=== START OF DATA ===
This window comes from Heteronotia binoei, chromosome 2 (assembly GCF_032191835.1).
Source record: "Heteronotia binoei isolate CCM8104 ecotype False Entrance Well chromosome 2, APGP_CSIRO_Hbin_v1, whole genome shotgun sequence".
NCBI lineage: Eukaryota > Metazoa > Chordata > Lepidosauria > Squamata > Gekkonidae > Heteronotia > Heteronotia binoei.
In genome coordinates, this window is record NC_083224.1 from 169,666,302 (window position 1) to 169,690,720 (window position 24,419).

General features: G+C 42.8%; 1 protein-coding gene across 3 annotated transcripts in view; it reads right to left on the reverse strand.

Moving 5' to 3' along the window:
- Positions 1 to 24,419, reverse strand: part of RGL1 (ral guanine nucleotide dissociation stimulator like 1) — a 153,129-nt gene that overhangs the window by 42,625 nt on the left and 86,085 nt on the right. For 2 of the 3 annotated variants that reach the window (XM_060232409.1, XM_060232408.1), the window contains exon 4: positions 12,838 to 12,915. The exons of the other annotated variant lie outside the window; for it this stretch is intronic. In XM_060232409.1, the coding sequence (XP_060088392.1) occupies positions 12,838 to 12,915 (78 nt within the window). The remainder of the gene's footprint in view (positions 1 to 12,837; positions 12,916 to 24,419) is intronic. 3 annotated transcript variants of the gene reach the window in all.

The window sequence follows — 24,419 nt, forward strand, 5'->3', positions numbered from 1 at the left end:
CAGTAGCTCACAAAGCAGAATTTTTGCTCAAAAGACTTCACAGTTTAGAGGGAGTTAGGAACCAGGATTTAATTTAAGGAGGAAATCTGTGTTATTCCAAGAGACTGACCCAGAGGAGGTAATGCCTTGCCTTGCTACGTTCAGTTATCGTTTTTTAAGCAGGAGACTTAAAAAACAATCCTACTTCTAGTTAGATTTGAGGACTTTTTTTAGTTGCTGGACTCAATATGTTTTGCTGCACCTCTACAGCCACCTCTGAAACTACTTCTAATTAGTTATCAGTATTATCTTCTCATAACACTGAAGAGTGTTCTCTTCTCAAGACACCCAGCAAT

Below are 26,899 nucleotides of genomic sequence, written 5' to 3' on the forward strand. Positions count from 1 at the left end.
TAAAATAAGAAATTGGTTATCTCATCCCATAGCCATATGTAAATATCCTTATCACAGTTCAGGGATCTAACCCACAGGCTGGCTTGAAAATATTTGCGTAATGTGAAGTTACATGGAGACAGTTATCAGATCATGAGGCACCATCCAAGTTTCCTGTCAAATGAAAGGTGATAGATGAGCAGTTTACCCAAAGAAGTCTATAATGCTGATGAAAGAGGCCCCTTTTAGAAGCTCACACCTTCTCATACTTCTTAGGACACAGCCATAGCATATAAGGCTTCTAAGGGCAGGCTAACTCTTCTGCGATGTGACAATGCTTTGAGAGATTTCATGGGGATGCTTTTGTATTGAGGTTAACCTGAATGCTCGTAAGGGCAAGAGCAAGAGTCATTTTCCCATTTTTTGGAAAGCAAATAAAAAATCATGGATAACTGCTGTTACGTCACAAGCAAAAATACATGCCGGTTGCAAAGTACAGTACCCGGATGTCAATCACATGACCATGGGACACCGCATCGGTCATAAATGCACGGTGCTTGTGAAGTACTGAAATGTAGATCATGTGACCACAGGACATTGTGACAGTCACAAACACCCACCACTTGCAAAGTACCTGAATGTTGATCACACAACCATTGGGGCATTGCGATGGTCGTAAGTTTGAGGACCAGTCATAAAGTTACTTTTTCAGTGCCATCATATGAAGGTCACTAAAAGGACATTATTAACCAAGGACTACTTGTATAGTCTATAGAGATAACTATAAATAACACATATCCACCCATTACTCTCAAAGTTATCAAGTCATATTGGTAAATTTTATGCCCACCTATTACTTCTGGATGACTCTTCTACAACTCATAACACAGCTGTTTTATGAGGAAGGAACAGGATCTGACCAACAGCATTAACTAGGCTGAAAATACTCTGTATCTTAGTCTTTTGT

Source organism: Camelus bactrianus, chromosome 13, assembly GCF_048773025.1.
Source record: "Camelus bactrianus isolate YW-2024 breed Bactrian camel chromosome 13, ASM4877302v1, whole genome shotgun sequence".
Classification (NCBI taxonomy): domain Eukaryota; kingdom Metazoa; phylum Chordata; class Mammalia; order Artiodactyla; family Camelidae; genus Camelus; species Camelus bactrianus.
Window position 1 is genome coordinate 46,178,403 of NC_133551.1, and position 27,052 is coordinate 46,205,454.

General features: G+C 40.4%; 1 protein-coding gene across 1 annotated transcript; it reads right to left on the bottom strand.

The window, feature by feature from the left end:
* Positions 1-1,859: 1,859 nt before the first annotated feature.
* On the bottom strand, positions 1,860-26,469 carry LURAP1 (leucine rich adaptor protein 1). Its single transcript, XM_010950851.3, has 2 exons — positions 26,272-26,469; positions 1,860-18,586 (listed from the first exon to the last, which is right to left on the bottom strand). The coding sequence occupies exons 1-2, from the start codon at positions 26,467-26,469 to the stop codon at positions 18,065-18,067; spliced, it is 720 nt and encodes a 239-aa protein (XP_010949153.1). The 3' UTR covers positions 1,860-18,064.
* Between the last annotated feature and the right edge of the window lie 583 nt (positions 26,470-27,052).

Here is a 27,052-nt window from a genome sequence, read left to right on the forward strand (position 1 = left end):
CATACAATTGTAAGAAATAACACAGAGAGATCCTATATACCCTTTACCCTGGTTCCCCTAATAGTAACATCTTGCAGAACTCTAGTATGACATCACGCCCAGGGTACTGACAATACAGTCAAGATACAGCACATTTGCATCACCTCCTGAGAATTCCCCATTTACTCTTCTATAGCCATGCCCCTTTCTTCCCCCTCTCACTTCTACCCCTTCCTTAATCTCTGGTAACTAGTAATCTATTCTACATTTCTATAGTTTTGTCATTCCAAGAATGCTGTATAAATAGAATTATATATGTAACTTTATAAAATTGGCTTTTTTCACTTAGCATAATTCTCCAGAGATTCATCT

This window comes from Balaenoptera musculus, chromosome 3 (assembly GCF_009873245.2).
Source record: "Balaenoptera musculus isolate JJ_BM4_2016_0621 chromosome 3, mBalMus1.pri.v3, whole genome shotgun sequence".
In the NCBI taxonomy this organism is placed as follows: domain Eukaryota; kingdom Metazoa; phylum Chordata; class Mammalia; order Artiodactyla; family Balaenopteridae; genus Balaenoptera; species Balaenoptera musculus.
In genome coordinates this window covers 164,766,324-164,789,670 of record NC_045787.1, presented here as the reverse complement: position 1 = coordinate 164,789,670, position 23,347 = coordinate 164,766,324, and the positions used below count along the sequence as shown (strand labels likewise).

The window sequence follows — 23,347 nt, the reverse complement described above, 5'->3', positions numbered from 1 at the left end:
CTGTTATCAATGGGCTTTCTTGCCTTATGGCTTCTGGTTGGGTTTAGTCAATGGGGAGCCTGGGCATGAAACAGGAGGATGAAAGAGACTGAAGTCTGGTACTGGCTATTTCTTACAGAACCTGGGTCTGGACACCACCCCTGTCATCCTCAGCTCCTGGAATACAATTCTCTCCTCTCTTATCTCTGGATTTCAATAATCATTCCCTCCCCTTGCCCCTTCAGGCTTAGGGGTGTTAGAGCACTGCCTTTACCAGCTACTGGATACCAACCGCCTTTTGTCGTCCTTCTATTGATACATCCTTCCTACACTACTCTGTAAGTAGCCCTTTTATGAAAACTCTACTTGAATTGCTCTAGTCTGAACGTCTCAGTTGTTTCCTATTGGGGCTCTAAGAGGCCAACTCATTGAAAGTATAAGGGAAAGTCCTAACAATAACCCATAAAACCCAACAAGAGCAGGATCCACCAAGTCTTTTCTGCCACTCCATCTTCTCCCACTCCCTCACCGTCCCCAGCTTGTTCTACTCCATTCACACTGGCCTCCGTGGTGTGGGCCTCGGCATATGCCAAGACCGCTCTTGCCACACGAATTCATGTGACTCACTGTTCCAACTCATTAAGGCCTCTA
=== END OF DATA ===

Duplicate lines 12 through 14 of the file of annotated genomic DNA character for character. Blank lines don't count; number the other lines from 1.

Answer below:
Source organism: Camelus bactrianus, chromosome 13, assembly GCF_048773025.1.
Source record: "Camelus bactrianus isolate YW-2024 breed Bactrian camel chromosome 13, ASM4877302v1, whole genome shotgun sequence".
Classification (NCBI taxonomy): domain Eukaryota; kingdom Metazoa; phylum Chordata; class Mammalia; order Artiodactyla; family Camelidae; genus Camelus; species Camelus bactrianus.